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Fragmentation in OS: Internal Fragmentation and External Fragmentation

Fragmentation is a process of data storage in which memory space is used inadequately, decreasing ability or efficiency and sometimes both." The precise implications of fragmentation depend on the specific storage space allocation scheme in operation and the particular fragmentation type. In certain instances, fragmentation contributes to "unused" storage capacity, and the concept also applies to the unusable space generated in that situation. The memory used to preserve the data set (- for example file format) is similar for other systems (- for example, the FAT file system), regardless of the amount of fragmentation (from null to the extreme).

Internal Fragmentation

Internal Fragmentation is a problem that occurs when the process is allocated to a memory block whose size is more than the size of that process and due to which some part of the memory is left unused. Thus the space wasted inside the allocated memory block is due to the restriction on the allowed sizes of allocated blocks.


The solution of internal fragmentation is the best-fit block.

Best -Fit Block

This method keeps the free/busy list in order by size – smallest to largest. In this method, the operating system first searches the whole of the memory according to the size of the given job and allocates it to the closest-fitting free partition in the memory, making it able to use memory efficiently. Here the jobs are in the order from smallest job to largest job.

External Fragmentation

When the memory space in the system can easily satisfy the requirement of the processes, but this available memory space is non-contiguous, So it can’t be utilized further. Then this problem is referred to as External Fragmentation.

Suppose, we want to allocate memory to a process of size 8 MB and as In the above diagram, we can see that, there is enough space that is 9 MB to run a process of size 8MB but the memory that is fragments are not contiguous.


There is a solution for the problem of External Fragmentation and it is Compaction and Paging


It is a process in which the free space is collected in a large memory chunk to make some space available for processes. In memory management, swapping creates multiple fragments in the memory because of the processes moving in and out. Compaction refers to combining all the empty spaces together and processes.


It is a storage mechanism that allows OS to retrieve processes from the secondary storage into the main memory in the form of pages. In the Paging method, the main memory is divided into small fixed-size blocks of physical memory, which is called frames. The size of a frame should be kept the same as that of a page to have maximum utilization of the main memory and to avoid external fragmentation. Paging is used for faster access to data, and it is a logical concept.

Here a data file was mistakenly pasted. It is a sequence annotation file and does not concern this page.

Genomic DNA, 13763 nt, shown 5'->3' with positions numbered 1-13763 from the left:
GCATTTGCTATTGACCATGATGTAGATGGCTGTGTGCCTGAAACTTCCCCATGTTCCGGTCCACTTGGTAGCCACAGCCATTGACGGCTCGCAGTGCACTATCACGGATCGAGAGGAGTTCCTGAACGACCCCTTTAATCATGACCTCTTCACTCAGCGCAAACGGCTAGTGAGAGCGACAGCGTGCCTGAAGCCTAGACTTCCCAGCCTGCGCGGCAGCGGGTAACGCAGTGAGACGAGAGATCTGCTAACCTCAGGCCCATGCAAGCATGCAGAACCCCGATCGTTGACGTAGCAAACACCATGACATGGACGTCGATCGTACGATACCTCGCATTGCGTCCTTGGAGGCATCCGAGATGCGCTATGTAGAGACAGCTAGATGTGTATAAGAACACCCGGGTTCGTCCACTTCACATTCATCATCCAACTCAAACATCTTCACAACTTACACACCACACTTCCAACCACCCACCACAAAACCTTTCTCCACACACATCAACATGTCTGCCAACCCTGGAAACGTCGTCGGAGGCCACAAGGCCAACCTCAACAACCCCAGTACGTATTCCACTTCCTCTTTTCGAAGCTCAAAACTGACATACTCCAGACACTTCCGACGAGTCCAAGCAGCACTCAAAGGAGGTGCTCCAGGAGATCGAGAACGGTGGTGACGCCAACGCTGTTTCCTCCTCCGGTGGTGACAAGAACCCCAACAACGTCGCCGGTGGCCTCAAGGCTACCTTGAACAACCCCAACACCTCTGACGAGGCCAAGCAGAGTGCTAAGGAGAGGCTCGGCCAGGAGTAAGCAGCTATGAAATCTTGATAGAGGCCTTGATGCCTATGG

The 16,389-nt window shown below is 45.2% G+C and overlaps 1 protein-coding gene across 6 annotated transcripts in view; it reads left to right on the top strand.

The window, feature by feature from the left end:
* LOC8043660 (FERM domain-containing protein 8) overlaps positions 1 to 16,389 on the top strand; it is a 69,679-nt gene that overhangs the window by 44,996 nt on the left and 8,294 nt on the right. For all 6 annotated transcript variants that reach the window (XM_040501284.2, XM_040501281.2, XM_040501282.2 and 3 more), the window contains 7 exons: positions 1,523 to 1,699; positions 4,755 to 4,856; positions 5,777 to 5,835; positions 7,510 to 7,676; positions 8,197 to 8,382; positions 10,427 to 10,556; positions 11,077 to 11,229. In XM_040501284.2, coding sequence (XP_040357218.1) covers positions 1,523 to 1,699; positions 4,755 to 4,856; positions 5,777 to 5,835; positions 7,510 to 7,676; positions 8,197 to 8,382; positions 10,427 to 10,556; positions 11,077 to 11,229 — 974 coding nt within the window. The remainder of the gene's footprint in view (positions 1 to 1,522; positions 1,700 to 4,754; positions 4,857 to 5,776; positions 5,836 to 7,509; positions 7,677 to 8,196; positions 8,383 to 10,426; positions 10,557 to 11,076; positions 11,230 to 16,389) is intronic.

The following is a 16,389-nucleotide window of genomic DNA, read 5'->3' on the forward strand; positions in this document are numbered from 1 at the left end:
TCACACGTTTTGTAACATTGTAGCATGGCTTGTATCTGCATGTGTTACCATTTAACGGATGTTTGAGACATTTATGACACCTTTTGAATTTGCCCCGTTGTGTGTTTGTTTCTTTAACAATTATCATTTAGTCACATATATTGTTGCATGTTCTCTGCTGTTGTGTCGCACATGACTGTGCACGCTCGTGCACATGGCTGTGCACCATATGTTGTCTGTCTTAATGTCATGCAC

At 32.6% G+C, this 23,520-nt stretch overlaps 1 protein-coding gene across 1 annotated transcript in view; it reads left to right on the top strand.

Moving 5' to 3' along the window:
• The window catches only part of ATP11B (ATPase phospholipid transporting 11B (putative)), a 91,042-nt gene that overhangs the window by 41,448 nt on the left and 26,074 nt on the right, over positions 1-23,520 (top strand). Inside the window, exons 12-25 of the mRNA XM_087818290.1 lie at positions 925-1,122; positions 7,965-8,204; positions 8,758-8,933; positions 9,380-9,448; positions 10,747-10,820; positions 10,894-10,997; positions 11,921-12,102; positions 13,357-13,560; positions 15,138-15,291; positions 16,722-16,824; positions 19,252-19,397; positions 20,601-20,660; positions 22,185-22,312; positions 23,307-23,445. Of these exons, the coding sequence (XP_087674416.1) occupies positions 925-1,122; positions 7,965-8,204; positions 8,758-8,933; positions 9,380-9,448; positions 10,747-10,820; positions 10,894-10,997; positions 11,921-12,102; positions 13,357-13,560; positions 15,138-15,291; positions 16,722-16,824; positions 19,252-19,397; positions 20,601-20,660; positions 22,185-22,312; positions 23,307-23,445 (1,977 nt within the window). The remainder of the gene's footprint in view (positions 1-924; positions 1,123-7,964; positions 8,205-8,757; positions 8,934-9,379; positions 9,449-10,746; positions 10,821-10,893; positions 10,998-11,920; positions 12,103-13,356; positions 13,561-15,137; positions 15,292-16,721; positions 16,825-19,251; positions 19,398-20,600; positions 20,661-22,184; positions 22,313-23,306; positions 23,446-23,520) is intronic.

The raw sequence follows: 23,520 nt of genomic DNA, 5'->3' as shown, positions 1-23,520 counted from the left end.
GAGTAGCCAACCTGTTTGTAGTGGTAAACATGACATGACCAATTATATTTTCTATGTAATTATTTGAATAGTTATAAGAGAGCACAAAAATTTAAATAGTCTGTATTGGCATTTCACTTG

Difference Between External Fragmentation and Internal Fragmentation



In internal fragmentation fixed-sized memory, blocks square measure appointed to process.

In external fragmentation, variable-sized memory blocks square measure appointed to the method.

Internal fragmentation happens when the method or process is larger than the memory.

External fragmentation happens when the method or process is removed.

Internal fragmentation occurs when memory is divided into fixed-sized partitions.

External fragmentation occurs when memory is divided into variable size partitions based on the size of processes.

The difference between memory allocated and required space or memory is called Internal fragmentation.

The unused spaces formed between non-contiguous memory fragments are too small to serve a new process, which is called External fragmentation.

It occurs on the allocation of a process to a partition greater than the process’s requirement. The leftover space causes degradation system performance.

It occurs on the allocation of a process to a partition greater which is exactly the same memory space as it is required.

The solution of internal fragmentation is the best-fit block.

The solution to external fragmentation is compaction and paging.

Internal fragmentation occurs with paging and fixed partitioning.

External fragmentation occurs with segmentation and dynamic partitioning.

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